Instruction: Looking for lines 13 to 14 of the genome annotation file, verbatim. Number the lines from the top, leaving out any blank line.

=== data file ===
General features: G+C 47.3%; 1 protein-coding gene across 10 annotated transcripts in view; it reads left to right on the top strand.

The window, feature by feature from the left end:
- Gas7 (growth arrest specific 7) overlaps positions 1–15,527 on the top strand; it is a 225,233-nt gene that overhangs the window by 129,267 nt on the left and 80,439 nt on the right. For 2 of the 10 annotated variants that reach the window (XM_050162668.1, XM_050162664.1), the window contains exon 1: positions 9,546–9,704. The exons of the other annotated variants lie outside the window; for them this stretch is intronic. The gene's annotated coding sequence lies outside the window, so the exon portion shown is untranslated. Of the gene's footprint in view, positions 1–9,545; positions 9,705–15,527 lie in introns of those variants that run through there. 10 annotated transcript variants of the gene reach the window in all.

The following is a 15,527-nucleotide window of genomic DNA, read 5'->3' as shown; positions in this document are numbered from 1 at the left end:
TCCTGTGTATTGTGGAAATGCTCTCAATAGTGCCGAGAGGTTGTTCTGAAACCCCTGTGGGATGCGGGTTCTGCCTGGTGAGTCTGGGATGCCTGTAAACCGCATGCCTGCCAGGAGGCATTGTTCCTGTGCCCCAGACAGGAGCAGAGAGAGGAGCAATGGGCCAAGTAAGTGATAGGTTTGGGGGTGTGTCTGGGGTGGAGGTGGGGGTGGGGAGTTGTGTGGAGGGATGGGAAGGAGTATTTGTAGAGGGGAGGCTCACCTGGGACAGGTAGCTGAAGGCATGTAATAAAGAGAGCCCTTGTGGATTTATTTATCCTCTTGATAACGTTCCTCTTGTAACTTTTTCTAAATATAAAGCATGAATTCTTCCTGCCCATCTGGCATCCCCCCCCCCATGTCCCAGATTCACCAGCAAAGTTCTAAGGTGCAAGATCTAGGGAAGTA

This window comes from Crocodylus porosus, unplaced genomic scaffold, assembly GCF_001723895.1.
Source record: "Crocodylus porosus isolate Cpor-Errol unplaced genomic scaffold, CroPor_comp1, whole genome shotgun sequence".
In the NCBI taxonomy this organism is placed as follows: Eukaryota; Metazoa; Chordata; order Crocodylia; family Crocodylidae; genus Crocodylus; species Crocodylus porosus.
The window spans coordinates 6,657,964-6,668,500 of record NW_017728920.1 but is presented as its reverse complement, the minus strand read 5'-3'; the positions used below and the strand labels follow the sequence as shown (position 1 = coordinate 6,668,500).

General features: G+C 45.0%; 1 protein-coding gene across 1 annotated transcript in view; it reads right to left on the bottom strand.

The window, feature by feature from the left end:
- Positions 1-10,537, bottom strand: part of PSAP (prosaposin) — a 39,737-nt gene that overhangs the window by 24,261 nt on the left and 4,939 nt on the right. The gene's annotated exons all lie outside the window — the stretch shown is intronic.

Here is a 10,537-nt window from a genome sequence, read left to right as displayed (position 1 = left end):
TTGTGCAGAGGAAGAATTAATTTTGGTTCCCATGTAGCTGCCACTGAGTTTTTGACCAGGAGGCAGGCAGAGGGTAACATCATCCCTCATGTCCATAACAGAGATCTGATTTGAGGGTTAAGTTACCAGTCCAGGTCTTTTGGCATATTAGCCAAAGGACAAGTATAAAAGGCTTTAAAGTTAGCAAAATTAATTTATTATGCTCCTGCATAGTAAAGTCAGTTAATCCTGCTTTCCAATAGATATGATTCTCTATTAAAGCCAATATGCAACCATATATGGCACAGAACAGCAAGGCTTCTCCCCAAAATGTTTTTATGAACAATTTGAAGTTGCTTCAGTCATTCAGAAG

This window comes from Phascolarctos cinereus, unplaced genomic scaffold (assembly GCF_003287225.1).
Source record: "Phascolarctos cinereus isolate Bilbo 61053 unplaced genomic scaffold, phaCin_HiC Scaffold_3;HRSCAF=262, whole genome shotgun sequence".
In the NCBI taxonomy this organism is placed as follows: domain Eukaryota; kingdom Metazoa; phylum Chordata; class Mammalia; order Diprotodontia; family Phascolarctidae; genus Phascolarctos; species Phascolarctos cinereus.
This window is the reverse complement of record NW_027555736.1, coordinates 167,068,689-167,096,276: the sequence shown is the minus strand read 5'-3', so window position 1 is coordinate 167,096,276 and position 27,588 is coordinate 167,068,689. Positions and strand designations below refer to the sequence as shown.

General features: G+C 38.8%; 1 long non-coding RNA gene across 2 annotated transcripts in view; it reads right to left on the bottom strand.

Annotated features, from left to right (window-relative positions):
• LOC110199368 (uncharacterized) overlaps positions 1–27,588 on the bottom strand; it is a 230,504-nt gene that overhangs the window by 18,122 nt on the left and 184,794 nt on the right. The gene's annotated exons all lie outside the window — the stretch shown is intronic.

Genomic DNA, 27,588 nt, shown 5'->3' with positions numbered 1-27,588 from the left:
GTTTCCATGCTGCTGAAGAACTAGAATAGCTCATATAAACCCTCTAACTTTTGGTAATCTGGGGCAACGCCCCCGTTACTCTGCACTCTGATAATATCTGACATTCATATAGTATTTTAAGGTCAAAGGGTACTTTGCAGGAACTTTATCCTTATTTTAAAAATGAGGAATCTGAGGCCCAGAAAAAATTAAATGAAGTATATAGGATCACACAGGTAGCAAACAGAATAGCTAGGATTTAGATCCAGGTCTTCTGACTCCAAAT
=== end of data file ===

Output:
Here is a 10,537-nt window from a genome sequence, read left to right as displayed (position 1 = left end):
TTGTGCAGAGGAAGAATTAATTTTGGTTCCCATGTAGCTGCCACTGAGTTTTTGACCAGGAGGCAGGCAGAGGGTAACATCATCCCTCATGTCCATAACAGAGATCTGATTTGAGGGTTAAGTTACCAGTCCAGGTCTTTTGGCATATTAGCCAAAGGACAAGTATAAAAGGCTTTAAAGTTAGCAAAATTAATTTATTATGCTCCTGCATAGTAAAGTCAGTTAATCCTGCTTTCCAATAGATATGATTCTCTATTAAAGCCAATATGCAACCATATATGGCACAGAACAGCAAGGCTTCTCCCCAAAATGTTTTTATGAACAATTTGAAGTTGCTTCAGTCATTCAGAAG